In our case, not only an exclusive clinical histopathological feature of fibrinoid degeneration of small vessel walls, but also necrotizing vasculitis of dermal small vessels with prominent infiltration of eosinophils strongly supported the diagnosis of RCNEV.

With regard to the treatment of RCNEV, systemic corticosteroids are most commonly selected because of their effectiveness. Immediate improvements in clinical manifestations and inflammation were noted in our patient following the administration of prednisone. However, some measures should be taken to avoid its side effects if it is used persistently. Compound glycyrrhizin can reduce the activity of T-lymphocyte subset and play an anti-inflammatory role[14]. Mupirocin ointment was used to prevent or control local infection of necrotic lesions. This therapeutic regimen proved to be suitable in our patient, and we consequently obtained a good clinical outcome.


RCNEV is rare and has clinical and histopathological features, which are different to other conditions of hypereosinophilia and eosinophilic vasculitis. Systemic corticosteroid is very effective in the treatment of RCNEV.


Written informed consent was obtained from the patient for publication of this Case Report and any all accompanying images. A copy of the written consent is available for review by the Editor-in-Chief of this journal.



Recurrent cutaneous necrotizing eosinophilic vasculitis


Anti-neutrophil cytoplasmic antibodies




Proteinase 3


Hypereosinophilic syndrome


Churg-Strauss syndrome


Eosinophilic fasciitis.



We would like to thank Dr. Qun Liu in Qianfoshan Hospital, Shandong University for helping in histological analysis. We also wish to thank International Science Editing, Compuscript Ltd. For editing the manuscript.

Authors’ Affiliations

Shandong Provincial Hospital for Skin Diseases, Shandong University
Shandong Provincial Institute of Dermatology and Venereology
Department of Dermatology, Qianfoshan Hospital, Shandong University


  1. Tanglertsampan C, Tantikun N, Noppakun N: Pinyopornpanit V: indomethacin for recurrent cutaneous necrotizing eosinophilic vasculitis. J Med Assoc Thai. 2007, 90: 1180-1182.PubMedGoogle Scholar
  2. Chen KR, Pittelkow MR, Su D, Gleich J, Newman W, Leiferman KM: Recurrent cutaneous necrotizing eosinophilic vasculitis. A novel eosinophil-mediated syndrome. Arch Dermatol. 1994, 130: 1159-1166. 10.1001/archderm.1994.01690090083012.View ArticlePubMedGoogle Scholar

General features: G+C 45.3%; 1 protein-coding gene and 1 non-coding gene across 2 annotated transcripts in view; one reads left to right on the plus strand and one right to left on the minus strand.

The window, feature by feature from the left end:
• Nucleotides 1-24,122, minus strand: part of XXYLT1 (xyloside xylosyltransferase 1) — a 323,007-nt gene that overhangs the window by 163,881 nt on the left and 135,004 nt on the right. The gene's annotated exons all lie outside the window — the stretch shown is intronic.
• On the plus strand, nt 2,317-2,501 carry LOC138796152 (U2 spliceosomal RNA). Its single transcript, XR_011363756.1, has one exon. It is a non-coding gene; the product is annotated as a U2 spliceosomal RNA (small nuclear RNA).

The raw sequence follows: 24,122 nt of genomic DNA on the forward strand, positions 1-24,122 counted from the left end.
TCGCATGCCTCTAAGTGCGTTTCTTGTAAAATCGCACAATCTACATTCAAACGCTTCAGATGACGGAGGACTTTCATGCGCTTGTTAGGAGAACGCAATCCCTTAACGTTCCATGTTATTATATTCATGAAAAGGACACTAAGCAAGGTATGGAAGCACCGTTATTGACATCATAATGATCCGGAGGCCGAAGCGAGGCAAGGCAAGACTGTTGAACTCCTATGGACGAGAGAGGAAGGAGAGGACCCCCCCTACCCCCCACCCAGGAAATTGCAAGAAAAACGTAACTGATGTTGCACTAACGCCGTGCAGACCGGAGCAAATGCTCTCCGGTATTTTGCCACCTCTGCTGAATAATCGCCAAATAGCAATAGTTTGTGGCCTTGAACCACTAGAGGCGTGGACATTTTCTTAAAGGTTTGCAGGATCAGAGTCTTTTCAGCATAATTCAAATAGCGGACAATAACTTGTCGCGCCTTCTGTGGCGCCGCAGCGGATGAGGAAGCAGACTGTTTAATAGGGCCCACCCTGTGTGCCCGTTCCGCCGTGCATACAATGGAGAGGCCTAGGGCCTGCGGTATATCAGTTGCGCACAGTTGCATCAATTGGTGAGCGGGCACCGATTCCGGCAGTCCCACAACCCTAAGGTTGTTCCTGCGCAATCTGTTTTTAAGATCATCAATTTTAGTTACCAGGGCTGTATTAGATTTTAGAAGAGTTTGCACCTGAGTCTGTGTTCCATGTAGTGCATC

3. Launay D, Delaporte E, Gillot JM, Janin A, Hachulla E: An unusual cause of vascular purpura: recurrent cutaneous eosinophilic necrotizing vasculitis. Acta Derm Venereol. 2000, 80: 394-395.PubMedGoogle Scholar
  4. Chen KR, Su WP, Pittelkow MR, Conn DL, George T, Leiferman KM: Eosinophilic vasculitis in connective tissue disease. J Am Acad Dermatol. 1996, 35 (2 Pt 1): 173-182.View ArticlePubMedGoogle Scholar
  5. Lee T, Lenihan DJ, Malone B, Roddy LL, Wasserman SI: Increased biosynthesis of platelet-activating factor in activated human eosinophils. J Biol Chem. 1984, 259: 5526-5530.PubMedGoogle Scholar
  6. Ackerman SJ, Bochner BS: Mechanisms of eosinophilia in the pathogenesis of hypereosinophilic disorders. Immunol Allergy Clin North Am. 2007, 27: 357-375. 10.1016/j.iac.2007.07.004.PubMed CentralView ArticlePubMedGoogle Scholar
  7. Lim J, Sternberg A, Manghat N, Ramcharitar S: Hypereosinophilic syndrome masquerading as a myocardial infarction causing decompensated heart failure. BMC Cardiovasc Disord. 2013, 13 (1): 75-10.1186/1471-2261-13-75. Epub ahead of printPubMed CentralView ArticlePubMedGoogle Scholar
  8. Jeon YW, Hong SJ, Kim HJ, Han JP, Kim HK, Ko BM, Park SK, Lee MS: A hypereosinophilic syndrome presenting as eosinophilic colitis. Clin Endosc. 2012, 45: 444-447. 10.5946/ce.2012.45.4.444.PubMed CentralView ArticlePubMedGoogle Scholar
  9. Bansal M, Rai T, Pandey SS: Wells syndrome. Indian Dermatol Online J. 2012, 3: 187-189. 10.4103/2229-5178.101815.PubMed CentralView ArticlePubMedGoogle Scholar
  10. Bogenrieder T, Griese DP, Schiffner R, Büttner R, Riegger GA, Hohenleutner U, Landthaler M: Wells' syndrome associated with idiopathic hypereosinophilic syndrome. Br J Dermatol. 1997, 137: 978-982. 10.1111/j.1365-2133.1997.tb01563.x.View ArticlePubMedGoogle Scholar
  11. Pagnoux C: Churg-Strauss syndrome: evolving concepts. Discov Med. 2010, 9: 243-252.PubMedGoogle Scholar
  12. Shulman LE: Diffuse fasciitis with hypergammaglobulinemia and eosinophilia: a new syndrome?. J Rheumatol. 1984, 11: 569-570.PubMedGoogle Scholar
  13. Lebeaux D, Sène D: Eosinophilic fasciitis (Shulman disease). Best Pract Res Clin Rheumatol. 2012, 26: 449-458. 10.1016/j.berh.2012.08.001.View ArticlePubMedGoogle Scholar
  14. Cao ZX, Zhao ZF, Zhao XF: Effect of compound glycyrrhizin injection on liver function and cellular immunity of children with infectious mononucleosis complicated liver impairment. Chin J Integr Med. 2006, 12: 268-272. 10.1007/s11655-006-0268-1.View ArticlePubMedGoogle Scholar


© Li et al.; licensee BioMed Central Ltd. 2013

This article is published under license to BioMed Central Ltd. This is an open access article distributed under the terms of the Creative Commons Attribution License (, which permits unrestricted use, distribution, and reproduction in any medium, provided the original work is properly cited.